Huh? by your principals, "trust no one". Maybe they have been explicitly hiding it from you. I did not see with my own eyes that it does not.Lyon wrote:I guess I will have to consider that....has it been claimed that aspirin suppresses or "modulates" the immune system?
Just replace aspirin with some other innocuous immune suppressant, and the point is valid. No, they ceased to exist at the point they died (lets not get into that one), but the individual cells would continue to process for a little longer (when you die, that does not mean every single cell in your body dies) and would theoretically continue to attack myelin, hence, they would still have MS when they were dead.Lyon wrote:Sometimes you're right on the money and make a good point Cure. This time, not so much. Maybe you're referring to aspirin's LD50, and in that case I'd agree that at the point in which aspirin killed them, it also cured the MS.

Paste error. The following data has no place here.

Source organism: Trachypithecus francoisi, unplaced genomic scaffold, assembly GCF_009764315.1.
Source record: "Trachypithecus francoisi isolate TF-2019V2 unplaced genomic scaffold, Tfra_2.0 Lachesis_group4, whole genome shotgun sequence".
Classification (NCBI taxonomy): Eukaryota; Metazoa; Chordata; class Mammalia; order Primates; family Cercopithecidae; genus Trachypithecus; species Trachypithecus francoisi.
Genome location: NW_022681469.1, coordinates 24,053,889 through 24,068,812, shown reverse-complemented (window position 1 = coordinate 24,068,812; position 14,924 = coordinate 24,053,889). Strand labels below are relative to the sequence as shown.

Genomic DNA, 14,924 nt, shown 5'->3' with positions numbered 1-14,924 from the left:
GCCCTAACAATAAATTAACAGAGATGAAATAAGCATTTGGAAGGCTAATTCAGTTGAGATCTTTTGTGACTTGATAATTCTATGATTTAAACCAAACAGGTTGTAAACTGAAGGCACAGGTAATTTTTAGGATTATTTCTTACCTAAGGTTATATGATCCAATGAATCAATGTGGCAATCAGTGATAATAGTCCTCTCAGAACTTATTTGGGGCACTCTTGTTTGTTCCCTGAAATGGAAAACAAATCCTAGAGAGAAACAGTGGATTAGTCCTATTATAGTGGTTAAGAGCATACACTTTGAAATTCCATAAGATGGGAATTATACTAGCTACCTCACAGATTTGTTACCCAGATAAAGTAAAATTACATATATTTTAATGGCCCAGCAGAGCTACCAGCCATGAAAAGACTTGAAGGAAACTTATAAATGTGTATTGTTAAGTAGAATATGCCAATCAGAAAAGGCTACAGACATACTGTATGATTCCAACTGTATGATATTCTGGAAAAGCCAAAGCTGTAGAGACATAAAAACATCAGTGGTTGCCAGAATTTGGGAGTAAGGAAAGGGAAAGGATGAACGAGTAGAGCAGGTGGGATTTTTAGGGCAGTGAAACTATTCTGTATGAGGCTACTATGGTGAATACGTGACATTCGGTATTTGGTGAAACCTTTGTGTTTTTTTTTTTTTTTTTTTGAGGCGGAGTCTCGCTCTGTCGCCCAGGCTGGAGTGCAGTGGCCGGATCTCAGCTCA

Thats the whole point. Its NOT an assumption. They would of scientifically measured it (even before they tested it on humans). You can try and confuse the issue with attempting to associate it with the fact they have yet to find a cure for MS, but the question at hand is much much simpler and direct than that.Lyon wrote:I can see that you're not giving up on this one and that it's important to you so (as I sort of did earlier) I will admit that, according to researcher assumptions, you are correct in your assumptions.......just keep in mind what they say about assumptions
hmtuckker wrote:Tysabri is a humanized monoclonal antibody that binds to an alpha-integrin which is a protein involved in the mechanism of how the T-cells cross from the bloodstream into the central nervous system (the brain and spinal cord).
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